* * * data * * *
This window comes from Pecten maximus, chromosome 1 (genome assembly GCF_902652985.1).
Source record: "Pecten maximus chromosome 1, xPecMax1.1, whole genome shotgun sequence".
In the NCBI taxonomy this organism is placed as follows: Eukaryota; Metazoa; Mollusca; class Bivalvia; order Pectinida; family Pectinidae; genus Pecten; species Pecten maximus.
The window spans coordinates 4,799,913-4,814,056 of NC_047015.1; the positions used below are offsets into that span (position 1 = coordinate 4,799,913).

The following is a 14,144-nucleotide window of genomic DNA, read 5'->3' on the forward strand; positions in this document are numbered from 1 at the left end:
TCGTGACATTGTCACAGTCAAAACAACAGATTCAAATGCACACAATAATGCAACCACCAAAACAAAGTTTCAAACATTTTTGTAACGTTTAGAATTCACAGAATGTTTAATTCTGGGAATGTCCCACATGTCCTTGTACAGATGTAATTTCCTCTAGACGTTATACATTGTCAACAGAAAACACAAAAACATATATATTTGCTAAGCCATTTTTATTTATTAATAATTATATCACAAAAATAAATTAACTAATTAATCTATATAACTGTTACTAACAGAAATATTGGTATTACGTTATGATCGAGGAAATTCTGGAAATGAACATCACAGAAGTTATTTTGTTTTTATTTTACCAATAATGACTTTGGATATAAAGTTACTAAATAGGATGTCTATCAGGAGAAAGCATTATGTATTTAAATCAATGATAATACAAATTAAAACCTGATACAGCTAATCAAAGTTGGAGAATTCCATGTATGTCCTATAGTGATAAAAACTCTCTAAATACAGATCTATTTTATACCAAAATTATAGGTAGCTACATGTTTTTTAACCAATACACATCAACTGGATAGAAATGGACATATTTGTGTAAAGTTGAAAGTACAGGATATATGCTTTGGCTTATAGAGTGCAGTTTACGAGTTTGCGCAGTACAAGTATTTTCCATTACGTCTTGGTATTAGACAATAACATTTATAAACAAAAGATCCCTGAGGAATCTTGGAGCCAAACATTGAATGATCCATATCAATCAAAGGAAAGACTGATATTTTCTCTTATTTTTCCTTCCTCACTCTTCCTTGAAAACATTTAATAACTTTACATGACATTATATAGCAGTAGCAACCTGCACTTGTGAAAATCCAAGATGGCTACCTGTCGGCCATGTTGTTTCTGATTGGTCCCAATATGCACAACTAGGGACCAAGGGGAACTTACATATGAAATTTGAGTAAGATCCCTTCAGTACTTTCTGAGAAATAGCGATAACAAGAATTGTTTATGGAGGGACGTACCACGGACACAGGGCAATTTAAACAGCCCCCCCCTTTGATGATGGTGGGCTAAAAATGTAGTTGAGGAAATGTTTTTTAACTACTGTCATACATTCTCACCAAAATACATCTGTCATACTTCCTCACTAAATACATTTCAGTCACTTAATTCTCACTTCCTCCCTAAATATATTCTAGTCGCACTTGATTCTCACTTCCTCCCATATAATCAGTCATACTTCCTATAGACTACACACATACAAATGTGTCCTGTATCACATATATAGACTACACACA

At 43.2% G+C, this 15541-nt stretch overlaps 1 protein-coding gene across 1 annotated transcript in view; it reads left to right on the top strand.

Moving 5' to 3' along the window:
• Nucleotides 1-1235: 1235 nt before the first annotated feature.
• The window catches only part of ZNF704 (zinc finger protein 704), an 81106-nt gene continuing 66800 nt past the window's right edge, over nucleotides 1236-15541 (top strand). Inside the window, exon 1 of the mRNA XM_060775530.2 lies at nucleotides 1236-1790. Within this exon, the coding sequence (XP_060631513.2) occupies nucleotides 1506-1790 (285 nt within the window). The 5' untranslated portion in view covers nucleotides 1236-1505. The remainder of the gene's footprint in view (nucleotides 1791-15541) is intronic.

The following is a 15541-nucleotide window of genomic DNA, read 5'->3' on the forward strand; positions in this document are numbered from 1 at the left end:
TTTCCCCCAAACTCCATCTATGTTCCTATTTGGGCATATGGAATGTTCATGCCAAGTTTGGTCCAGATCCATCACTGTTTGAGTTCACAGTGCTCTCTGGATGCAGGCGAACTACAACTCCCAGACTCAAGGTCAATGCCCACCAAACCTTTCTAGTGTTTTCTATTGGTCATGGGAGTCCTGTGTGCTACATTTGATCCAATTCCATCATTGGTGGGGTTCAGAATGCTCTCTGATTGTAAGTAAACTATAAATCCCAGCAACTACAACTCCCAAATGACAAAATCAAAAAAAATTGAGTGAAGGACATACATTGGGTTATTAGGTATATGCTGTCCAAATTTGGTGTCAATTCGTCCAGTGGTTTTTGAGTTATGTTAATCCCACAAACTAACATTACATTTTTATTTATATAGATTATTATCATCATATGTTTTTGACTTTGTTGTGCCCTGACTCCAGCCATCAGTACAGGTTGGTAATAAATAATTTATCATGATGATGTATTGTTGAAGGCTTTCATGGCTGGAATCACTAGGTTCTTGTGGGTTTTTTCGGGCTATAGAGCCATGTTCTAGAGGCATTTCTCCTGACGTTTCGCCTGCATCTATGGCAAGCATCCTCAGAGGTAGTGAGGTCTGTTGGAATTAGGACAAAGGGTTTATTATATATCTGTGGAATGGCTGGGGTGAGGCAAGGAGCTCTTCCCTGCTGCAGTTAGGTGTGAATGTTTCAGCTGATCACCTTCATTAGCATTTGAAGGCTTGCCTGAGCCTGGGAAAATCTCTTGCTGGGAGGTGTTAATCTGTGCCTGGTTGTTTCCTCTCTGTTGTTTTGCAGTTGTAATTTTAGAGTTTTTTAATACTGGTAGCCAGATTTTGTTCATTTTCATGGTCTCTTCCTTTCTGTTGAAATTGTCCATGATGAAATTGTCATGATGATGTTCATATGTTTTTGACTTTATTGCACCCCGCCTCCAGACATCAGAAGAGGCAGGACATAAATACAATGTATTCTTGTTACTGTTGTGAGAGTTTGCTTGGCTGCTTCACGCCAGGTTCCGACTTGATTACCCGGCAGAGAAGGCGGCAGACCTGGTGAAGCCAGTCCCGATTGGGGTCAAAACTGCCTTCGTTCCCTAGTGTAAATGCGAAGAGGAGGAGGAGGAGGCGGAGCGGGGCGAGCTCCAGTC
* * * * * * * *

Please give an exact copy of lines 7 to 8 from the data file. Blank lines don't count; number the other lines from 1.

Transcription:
At 43.2% G+C, this 15541-nt stretch overlaps 1 protein-coding gene across 1 annotated transcript in view; it reads left to right on the top strand.

Moving 5' to 3' along the window: